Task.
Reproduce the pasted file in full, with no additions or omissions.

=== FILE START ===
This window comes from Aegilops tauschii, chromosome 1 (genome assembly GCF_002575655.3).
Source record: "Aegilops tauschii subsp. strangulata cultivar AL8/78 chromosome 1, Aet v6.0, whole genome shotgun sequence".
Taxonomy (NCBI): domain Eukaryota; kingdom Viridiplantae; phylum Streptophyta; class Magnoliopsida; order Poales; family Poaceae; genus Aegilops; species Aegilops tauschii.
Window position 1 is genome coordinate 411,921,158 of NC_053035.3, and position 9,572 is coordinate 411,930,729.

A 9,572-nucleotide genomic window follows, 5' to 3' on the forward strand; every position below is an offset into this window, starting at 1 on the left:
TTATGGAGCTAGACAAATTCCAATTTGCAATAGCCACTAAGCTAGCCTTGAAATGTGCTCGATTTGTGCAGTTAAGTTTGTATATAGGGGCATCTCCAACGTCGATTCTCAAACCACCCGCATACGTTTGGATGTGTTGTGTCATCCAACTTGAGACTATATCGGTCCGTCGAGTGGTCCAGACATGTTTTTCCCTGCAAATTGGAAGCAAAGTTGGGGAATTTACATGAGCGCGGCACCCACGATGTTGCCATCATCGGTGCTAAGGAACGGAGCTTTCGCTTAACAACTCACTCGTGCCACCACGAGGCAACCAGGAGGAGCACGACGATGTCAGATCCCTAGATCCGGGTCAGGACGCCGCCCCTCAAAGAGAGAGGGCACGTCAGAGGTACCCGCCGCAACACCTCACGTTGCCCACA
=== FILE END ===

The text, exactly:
This window comes from Aegilops tauschii, chromosome 1 (genome assembly GCF_002575655.3).
Source record: "Aegilops tauschii subsp. strangulata cultivar AL8/78 chromosome 1, Aet v6.0, whole genome shotgun sequence".
Taxonomy (NCBI): domain Eukaryota; kingdom Viridiplantae; phylum Streptophyta; class Magnoliopsida; order Poales; family Poaceae; genus Aegilops; species Aegilops tauschii.
Window position 1 is genome coordinate 411,921,158 of NC_053035.3, and position 9,572 is coordinate 411,930,729.

A 9,572-nucleotide genomic window follows, 5' to 3' on the forward strand; every position below is an offset into this window, starting at 1 on the left:
TTATGGAGCTAGACAAATTCCAATTTGCAATAGCCACTAAGCTAGCCTTGAAATGTGCTCGATTTGTGCAGTTAAGTTTGTATATAGGGGCATCTCCAACGTCGATTCTCAAACCACCCGCATACGTTTGGATGTGTTGTGTCATCCAACTTGAGACTATATCGGTCCGTCGAGTGGTCCAGACATGTTTTTCCCTGCAAATTGGAAGCAAAGTTGGGGAATTTACATGAGCGCGGCACCCACGATGTTGCCATCATCGGTGCTAAGGAACGGAGCTTTCGCTTAACAACTCACTCGTGCCACCACGAGGCAACCAGGAGGAGCACGACGATGTCAGATCCCTAGATCCGGGTCAGGACGCCGCCCCTCAAAGAGAGAGGGCACGTCAGAGGTACCCGCCGCAACACCTCACGTTGCCCACA